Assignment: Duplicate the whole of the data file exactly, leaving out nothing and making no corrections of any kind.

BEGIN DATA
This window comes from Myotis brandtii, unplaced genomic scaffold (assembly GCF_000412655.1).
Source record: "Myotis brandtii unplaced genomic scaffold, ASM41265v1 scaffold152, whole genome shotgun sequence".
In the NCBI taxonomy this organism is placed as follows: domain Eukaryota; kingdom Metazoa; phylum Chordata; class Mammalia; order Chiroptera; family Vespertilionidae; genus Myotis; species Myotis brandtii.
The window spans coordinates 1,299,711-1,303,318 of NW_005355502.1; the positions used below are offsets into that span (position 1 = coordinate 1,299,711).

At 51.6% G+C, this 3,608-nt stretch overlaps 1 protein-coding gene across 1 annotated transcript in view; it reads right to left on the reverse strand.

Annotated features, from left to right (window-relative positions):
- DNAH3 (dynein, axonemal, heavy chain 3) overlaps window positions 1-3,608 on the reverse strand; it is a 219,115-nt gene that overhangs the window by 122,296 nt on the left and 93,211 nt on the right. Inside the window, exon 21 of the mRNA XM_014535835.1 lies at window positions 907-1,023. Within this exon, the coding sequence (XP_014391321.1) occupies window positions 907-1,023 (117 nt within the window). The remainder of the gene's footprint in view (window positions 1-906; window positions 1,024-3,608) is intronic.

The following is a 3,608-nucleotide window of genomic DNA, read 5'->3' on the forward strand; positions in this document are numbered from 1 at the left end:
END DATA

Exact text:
This window comes from Myotis brandtii, unplaced genomic scaffold (assembly GCF_000412655.1).
Source record: "Myotis brandtii unplaced genomic scaffold, ASM41265v1 scaffold152, whole genome shotgun sequence".
In the NCBI taxonomy this organism is placed as follows: domain Eukaryota; kingdom Metazoa; phylum Chordata; class Mammalia; order Chiroptera; family Vespertilionidae; genus Myotis; species Myotis brandtii.
The window spans coordinates 1,299,711-1,303,318 of NW_005355502.1; the positions used below are offsets into that span (position 1 = coordinate 1,299,711).

At 51.6% G+C, this 3,608-nt stretch overlaps 1 protein-coding gene across 1 annotated transcript in view; it reads right to left on the reverse strand.

Annotated features, from left to right (window-relative positions):
- DNAH3 (dynein, axonemal, heavy chain 3) overlaps window positions 1-3,608 on the reverse strand; it is a 219,115-nt gene that overhangs the window by 122,296 nt on the left and 93,211 nt on the right. Inside the window, exon 21 of the mRNA XM_014535835.1 lies at window positions 907-1,023. Within this exon, the coding sequence (XP_014391321.1) occupies window positions 907-1,023 (117 nt within the window). The remainder of the gene's footprint in view (window positions 1-906; window positions 1,024-3,608) is intronic.

The following is a 3,608-nucleotide window of genomic DNA, read 5'->3' on the forward strand; positions in this document are numbered from 1 at the left end: